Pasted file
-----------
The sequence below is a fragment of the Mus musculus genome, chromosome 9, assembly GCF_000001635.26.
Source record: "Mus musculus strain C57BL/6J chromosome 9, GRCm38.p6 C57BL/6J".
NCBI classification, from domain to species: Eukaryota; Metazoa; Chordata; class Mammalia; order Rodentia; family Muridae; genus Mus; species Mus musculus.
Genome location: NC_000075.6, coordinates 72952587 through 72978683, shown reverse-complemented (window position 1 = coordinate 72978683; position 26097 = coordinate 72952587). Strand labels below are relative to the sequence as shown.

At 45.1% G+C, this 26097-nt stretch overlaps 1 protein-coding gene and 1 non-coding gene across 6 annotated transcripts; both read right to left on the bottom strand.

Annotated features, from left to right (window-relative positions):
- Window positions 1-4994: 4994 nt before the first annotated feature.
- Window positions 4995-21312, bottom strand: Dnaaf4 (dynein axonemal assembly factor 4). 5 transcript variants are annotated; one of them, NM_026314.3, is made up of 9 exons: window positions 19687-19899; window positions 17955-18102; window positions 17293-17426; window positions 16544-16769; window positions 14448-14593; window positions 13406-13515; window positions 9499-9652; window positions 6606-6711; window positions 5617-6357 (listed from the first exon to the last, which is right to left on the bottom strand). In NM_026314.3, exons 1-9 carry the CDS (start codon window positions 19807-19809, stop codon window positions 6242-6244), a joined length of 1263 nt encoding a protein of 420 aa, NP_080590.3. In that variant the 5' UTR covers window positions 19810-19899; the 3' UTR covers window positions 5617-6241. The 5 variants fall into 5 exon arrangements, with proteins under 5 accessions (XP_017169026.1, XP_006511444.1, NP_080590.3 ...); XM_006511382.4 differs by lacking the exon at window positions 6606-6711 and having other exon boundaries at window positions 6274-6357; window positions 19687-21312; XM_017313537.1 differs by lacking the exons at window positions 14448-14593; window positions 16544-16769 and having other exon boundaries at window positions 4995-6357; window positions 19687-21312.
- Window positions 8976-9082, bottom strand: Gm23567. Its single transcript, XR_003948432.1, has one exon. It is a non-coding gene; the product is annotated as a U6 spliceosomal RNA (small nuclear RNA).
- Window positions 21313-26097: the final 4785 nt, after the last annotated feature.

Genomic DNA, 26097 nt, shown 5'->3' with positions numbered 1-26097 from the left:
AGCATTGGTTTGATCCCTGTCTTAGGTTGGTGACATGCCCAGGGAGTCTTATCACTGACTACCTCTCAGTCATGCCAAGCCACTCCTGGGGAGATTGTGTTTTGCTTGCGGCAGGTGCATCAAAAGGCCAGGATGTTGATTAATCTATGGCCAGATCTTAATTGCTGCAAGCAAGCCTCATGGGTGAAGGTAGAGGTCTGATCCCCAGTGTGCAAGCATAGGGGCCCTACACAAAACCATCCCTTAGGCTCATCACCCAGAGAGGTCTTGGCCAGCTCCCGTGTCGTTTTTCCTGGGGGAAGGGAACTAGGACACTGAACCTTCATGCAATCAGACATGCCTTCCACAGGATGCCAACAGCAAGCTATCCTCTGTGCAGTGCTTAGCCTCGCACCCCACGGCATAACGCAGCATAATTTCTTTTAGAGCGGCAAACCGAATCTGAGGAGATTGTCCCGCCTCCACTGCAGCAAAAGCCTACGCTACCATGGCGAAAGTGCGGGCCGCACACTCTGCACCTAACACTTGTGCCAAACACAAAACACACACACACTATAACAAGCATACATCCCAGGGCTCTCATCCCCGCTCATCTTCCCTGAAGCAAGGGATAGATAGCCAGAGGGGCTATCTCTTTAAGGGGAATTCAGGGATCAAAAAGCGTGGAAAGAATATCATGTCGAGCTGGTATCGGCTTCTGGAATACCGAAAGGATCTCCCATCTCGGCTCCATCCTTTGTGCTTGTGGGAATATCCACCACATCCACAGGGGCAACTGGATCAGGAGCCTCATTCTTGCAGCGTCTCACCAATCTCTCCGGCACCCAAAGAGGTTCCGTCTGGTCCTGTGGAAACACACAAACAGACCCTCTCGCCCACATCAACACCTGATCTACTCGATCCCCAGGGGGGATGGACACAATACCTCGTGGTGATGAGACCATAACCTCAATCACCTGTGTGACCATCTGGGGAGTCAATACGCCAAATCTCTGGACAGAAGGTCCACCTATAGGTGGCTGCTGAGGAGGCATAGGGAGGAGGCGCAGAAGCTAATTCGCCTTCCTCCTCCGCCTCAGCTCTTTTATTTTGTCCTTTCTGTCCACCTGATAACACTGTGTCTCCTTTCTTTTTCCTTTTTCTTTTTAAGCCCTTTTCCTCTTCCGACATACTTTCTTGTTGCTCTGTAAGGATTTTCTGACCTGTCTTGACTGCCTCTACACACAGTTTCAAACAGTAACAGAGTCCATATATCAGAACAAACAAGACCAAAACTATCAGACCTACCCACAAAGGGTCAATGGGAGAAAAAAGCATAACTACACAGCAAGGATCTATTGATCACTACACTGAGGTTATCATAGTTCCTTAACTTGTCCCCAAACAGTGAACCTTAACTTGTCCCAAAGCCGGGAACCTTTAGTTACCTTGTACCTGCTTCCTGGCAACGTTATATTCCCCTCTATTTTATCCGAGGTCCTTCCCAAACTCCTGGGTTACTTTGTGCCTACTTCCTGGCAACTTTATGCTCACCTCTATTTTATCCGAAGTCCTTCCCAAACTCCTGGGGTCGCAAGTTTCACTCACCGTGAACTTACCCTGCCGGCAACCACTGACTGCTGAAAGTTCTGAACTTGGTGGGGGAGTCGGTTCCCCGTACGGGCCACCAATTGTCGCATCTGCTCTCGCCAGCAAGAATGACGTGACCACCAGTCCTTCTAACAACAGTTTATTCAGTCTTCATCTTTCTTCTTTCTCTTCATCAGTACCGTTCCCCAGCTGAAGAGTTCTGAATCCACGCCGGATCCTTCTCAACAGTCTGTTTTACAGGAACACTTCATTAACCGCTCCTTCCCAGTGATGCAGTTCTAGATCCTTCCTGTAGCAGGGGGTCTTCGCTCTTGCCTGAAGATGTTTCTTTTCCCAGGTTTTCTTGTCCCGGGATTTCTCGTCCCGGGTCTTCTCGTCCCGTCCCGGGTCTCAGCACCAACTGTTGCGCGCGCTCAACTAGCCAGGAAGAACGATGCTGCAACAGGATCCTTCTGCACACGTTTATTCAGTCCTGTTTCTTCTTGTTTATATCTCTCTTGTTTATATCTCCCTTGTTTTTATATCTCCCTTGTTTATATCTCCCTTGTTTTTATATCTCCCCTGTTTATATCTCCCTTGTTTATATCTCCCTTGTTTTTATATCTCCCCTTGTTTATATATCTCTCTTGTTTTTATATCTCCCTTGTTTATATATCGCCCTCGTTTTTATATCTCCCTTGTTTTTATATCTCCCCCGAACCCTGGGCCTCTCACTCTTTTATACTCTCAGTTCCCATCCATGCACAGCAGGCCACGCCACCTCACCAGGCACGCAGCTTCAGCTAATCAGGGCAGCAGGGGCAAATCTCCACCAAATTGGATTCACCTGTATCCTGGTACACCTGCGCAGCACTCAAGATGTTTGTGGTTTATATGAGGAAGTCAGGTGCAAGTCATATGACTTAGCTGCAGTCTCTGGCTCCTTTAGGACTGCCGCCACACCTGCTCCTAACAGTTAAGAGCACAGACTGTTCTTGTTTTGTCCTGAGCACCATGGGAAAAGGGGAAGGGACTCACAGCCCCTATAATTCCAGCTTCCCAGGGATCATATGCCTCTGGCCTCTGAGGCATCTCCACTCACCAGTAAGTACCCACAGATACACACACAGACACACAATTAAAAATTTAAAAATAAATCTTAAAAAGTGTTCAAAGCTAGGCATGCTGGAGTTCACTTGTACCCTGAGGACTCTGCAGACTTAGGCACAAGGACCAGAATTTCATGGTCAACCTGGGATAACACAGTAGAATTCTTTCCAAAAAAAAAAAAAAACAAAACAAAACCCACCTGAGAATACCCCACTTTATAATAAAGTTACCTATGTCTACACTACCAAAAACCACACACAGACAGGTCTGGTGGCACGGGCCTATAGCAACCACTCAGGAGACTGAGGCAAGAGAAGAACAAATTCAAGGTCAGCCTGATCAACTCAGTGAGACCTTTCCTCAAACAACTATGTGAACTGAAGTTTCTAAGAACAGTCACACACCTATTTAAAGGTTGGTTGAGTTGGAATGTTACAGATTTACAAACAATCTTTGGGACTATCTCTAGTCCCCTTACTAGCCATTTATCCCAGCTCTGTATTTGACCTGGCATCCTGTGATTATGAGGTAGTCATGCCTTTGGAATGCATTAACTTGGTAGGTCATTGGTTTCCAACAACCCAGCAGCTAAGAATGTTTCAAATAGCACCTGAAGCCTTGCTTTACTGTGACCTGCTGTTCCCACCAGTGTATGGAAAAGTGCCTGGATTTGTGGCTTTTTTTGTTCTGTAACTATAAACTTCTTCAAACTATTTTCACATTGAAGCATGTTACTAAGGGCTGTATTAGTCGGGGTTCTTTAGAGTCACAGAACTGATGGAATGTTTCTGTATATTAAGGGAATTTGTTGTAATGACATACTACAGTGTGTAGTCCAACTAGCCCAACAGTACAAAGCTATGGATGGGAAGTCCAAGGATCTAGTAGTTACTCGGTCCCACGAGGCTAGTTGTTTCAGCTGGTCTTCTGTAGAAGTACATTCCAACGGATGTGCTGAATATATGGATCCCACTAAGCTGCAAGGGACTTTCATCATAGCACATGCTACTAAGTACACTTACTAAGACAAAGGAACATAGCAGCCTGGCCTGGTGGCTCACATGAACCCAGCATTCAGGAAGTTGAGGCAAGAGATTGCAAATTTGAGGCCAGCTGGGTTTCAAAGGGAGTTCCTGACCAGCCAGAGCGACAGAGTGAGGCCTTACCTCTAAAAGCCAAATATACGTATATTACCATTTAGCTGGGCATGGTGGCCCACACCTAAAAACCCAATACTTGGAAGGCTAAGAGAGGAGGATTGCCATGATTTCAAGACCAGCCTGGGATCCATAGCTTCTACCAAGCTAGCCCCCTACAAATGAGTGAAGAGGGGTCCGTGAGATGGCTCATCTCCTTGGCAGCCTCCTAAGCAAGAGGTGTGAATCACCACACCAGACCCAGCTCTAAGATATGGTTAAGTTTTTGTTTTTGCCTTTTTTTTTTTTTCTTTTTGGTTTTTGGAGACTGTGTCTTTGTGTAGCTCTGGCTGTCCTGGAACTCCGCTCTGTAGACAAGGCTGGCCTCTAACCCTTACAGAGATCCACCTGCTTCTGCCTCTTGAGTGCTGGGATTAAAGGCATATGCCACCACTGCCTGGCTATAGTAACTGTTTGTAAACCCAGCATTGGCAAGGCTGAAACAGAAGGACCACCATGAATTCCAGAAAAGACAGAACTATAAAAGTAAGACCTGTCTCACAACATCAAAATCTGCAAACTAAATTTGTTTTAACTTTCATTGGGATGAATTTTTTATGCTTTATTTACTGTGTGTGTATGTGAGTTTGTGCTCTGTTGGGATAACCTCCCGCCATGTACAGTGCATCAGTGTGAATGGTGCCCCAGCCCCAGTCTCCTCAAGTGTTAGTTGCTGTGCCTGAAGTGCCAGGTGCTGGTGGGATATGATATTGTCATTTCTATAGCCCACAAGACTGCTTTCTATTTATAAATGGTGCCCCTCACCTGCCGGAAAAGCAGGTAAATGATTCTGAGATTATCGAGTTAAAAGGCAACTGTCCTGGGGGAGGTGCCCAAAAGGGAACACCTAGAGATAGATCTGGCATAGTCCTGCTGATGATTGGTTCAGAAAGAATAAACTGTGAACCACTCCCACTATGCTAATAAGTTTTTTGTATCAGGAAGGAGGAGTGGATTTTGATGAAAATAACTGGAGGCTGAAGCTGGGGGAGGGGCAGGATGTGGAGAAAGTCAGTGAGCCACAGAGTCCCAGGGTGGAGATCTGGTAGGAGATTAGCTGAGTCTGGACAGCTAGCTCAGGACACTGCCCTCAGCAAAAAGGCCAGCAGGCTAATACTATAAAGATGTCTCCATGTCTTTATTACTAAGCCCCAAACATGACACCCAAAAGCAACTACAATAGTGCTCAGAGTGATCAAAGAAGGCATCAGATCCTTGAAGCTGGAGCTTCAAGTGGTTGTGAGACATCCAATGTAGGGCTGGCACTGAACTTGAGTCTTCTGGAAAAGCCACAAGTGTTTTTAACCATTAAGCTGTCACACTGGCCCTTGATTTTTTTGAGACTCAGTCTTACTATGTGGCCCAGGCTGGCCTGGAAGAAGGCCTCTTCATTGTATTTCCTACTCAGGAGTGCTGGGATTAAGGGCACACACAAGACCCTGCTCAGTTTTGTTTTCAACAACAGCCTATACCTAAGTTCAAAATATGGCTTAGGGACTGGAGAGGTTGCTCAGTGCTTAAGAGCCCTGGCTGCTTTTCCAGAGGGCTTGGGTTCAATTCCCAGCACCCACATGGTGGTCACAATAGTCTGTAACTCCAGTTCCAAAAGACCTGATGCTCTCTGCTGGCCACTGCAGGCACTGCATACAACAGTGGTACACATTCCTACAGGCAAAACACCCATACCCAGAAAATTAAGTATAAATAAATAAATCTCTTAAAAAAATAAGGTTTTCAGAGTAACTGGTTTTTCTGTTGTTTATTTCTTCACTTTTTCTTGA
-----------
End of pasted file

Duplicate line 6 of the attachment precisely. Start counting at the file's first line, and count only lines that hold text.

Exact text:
Annotated features, from left to right (window-relative positions):